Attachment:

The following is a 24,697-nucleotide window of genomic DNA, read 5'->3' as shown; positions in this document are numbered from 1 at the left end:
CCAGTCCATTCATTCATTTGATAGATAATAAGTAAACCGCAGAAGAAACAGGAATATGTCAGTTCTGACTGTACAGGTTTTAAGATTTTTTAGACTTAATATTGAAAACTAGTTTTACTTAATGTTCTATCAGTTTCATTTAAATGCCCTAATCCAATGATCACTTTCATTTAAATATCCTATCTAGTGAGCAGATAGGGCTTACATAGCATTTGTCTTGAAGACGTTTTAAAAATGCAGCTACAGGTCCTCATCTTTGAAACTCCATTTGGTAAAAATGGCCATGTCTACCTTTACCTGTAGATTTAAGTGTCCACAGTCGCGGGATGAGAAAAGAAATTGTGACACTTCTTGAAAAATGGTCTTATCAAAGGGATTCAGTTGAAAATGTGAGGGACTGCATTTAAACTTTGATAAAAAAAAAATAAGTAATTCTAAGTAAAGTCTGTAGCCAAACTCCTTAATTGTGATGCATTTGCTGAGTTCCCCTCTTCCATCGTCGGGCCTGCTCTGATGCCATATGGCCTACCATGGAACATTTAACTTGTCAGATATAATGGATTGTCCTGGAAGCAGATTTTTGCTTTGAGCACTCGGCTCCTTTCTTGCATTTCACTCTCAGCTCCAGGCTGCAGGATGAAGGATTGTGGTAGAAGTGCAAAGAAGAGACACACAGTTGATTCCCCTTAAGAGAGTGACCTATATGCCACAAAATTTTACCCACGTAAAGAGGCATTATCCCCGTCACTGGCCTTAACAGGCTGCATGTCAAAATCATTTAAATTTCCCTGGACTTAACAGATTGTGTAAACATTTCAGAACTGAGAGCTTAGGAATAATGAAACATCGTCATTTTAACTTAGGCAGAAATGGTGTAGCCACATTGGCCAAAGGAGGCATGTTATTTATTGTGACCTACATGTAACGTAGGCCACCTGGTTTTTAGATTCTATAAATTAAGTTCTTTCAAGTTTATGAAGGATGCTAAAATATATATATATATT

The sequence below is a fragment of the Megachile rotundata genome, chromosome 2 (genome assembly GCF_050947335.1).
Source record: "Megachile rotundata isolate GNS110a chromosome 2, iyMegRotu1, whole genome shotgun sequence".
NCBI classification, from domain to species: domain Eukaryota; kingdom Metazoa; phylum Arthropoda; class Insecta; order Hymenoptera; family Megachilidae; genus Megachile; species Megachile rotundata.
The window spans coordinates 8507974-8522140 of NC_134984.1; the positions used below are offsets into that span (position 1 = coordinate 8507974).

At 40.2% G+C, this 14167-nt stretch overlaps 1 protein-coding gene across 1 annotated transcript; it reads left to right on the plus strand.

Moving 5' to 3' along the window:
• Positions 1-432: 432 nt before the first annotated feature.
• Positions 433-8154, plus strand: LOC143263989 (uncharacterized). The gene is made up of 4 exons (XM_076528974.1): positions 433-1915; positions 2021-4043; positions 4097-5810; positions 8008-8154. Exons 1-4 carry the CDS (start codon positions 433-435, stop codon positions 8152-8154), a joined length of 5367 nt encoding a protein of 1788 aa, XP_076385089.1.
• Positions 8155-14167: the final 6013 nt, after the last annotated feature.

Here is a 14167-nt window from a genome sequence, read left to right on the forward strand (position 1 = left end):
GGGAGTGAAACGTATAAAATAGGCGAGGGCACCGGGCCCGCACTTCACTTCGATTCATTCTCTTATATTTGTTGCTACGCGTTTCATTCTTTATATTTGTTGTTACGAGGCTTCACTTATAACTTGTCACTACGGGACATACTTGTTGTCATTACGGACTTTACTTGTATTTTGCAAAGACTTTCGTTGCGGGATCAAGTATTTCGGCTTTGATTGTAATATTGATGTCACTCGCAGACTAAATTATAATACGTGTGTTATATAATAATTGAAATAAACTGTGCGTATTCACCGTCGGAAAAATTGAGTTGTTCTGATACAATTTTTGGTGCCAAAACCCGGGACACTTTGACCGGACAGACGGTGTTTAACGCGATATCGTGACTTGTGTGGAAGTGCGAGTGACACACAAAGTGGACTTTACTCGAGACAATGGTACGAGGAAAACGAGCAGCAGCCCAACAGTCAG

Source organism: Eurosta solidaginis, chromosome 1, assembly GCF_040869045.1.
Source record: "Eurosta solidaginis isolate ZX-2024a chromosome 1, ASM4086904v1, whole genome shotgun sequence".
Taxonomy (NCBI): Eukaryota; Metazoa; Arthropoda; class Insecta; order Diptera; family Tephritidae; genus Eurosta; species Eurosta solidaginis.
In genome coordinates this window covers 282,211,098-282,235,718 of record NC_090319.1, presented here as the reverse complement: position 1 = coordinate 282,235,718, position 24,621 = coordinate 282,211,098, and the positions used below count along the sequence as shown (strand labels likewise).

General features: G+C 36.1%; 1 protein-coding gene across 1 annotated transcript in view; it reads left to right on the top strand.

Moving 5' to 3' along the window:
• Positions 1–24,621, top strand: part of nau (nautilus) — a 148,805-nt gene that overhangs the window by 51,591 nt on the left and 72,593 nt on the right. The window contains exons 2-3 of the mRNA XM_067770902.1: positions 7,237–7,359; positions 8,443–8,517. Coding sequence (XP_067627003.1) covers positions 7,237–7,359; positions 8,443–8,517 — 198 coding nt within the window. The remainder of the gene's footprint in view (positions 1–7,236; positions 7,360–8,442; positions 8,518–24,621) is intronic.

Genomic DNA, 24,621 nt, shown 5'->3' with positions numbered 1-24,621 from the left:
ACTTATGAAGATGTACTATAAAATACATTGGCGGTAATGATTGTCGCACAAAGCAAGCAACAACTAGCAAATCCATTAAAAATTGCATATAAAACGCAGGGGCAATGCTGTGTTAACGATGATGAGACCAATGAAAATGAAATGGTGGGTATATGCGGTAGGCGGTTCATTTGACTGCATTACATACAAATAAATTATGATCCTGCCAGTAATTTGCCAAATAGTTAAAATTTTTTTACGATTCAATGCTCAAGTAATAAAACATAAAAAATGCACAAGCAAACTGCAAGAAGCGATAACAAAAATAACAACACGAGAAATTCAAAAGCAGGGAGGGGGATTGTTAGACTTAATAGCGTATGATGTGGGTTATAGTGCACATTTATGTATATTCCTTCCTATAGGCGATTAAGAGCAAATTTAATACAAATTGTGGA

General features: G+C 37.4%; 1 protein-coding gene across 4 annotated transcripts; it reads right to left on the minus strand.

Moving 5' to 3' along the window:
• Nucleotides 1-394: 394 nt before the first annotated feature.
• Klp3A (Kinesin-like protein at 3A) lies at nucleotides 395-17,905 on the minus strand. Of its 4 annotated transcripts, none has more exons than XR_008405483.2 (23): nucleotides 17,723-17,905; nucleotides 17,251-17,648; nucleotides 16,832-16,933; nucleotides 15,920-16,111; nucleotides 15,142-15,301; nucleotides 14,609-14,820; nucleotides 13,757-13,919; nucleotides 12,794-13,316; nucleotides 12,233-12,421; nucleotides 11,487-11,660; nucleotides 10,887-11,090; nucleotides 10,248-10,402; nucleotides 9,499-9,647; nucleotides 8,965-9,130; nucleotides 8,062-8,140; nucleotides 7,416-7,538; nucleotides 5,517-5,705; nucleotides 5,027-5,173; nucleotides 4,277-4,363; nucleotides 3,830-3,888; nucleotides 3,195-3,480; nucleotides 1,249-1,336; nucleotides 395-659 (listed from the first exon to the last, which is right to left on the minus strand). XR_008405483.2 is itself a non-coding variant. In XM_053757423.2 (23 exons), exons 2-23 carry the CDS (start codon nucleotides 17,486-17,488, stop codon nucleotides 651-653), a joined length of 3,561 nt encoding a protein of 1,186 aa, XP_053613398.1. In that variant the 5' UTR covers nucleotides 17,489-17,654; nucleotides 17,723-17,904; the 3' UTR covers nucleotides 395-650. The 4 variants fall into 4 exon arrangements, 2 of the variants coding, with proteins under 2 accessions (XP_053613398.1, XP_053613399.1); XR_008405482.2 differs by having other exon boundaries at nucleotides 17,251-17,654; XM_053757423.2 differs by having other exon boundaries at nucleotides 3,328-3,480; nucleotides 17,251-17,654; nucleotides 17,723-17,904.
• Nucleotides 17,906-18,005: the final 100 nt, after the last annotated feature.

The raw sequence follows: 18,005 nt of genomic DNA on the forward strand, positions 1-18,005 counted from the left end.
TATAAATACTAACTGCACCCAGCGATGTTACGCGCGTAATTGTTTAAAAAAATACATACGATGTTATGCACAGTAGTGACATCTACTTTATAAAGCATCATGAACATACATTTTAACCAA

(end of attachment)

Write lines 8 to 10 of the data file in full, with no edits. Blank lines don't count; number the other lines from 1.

Moving 5' to 3' along the window:
• Positions 1-432: 432 nt before the first annotated feature.
• Positions 433-8154, plus strand: LOC143263989 (uncharacterized). The gene is made up of 4 exons (XM_076528974.1): positions 433-1915; positions 2021-4043; positions 4097-5810; positions 8008-8154. Exons 1-4 carry the CDS (start codon positions 433-435, stop codon positions 8152-8154), a joined length of 5367 nt encoding a protein of 1788 aa, XP_076385089.1.